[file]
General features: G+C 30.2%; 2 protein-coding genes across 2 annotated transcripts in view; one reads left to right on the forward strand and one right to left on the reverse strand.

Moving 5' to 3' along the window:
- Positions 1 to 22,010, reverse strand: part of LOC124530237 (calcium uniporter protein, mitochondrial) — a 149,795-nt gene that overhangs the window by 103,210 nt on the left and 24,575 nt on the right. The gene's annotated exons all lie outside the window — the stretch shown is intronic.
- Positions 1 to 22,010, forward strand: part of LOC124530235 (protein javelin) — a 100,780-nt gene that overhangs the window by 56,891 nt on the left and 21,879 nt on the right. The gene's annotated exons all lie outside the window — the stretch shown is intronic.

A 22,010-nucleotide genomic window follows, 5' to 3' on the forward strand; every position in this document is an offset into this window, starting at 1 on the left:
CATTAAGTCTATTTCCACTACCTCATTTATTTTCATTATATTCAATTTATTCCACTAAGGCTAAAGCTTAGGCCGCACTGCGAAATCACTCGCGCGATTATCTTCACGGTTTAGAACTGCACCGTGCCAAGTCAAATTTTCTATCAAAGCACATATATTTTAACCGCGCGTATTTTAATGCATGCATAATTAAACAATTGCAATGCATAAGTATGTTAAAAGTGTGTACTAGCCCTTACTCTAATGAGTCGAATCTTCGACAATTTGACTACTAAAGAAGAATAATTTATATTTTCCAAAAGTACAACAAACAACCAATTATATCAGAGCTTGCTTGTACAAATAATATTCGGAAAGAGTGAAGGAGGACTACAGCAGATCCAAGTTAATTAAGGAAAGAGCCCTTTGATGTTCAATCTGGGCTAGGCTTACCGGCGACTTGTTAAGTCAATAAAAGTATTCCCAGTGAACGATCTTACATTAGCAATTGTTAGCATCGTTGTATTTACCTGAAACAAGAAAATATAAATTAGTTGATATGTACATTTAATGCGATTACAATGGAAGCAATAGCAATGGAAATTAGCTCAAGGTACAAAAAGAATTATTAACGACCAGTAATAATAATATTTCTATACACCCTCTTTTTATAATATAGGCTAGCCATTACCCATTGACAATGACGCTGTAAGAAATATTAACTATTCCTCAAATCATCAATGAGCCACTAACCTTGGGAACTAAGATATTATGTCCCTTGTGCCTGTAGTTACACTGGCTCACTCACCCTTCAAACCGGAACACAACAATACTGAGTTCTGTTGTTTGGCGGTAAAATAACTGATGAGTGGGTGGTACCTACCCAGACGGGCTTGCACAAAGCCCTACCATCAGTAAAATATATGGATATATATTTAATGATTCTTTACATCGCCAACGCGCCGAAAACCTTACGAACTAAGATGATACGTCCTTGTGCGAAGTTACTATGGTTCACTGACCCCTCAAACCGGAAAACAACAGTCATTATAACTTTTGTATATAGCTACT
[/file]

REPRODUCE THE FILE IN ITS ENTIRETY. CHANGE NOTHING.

General features: G+C 30.2%; 2 protein-coding genes across 2 annotated transcripts in view; one reads left to right on the forward strand and one right to left on the reverse strand.

Moving 5' to 3' along the window:
- Positions 1 to 22,010, reverse strand: part of LOC124530237 (calcium uniporter protein, mitochondrial) — a 149,795-nt gene that overhangs the window by 103,210 nt on the left and 24,575 nt on the right. The gene's annotated exons all lie outside the window — the stretch shown is intronic.
- Positions 1 to 22,010, forward strand: part of LOC124530235 (protein javelin) — a 100,780-nt gene that overhangs the window by 56,891 nt on the left and 21,879 nt on the right. The gene's annotated exons all lie outside the window — the stretch shown is intronic.

A 22,010-nucleotide genomic window follows, 5' to 3' on the forward strand; every position in this document is an offset into this window, starting at 1 on the left:
CATTAAGTCTATTTCCACTACCTCATTTATTTTCATTATATTCAATTTATTCCACTAAGGCTAAAGCTTAGGCCGCACTGCGAAATCACTCGCGCGATTATCTTCACGGTTTAGAACTGCACCGTGCCAAGTCAAATTTTCTATCAAAGCACATATATTTTAACCGCGCGTATTTTAATGCATGCATAATTAAACAATTGCAATGCATAAGTATGTTAAAAGTGTGTACTAGCCCTTACTCTAATGAGTCGAATCTTCGACAATTTGACTACTAAAGAAGAATAATTTATATTTTCCAAAAGTACAACAAACAACCAATTATATCAGAGCTTGCTTGTACAAATAATATTCGGAAAGAGTGAAGGAGGACTACAGCAGATCCAAGTTAATTAAGGAAAGAGCCCTTTGATGTTCAATCTGGGCTAGGCTTACCGGCGACTTGTTAAGTCAATAAAAGTATTCCCAGTGAACGATCTTACATTAGCAATTGTTAGCATCGTTGTATTTACCTGAAACAAGAAAATATAAATTAGTTGATATGTACATTTAATGCGATTACAATGGAAGCAATAGCAATGGAAATTAGCTCAAGGTACAAAAAGAATTATTAACGACCAGTAATAATAATATTTCTATACACCCTCTTTTTATAATATAGGCTAGCCATTACCCATTGACAATGACGCTGTAAGAAATATTAACTATTCCTCAAATCATCAATGAGCCACTAACCTTGGGAACTAAGATATTATGTCCCTTGTGCCTGTAGTTACACTGGCTCACTCACCCTTCAAACCGGAACACAACAATACTGAGTTCTGTTGTTTGGCGGTAAAATAACTGATGAGTGGGTGGTACCTACCCAGACGGGCTTGCACAAAGCCCTACCATCAGTAAAATATATGGATATATATTTAATGATTCTTTACATCGCCAACGCGCCGAAAACCTTACGAACTAAGATGATACGTCCTTGTGCGAAGTTACTATGGTTCACTGACCCCTCAAACCGGAAAACAACAGTCATTATAACTTTTGTATATAGCTACT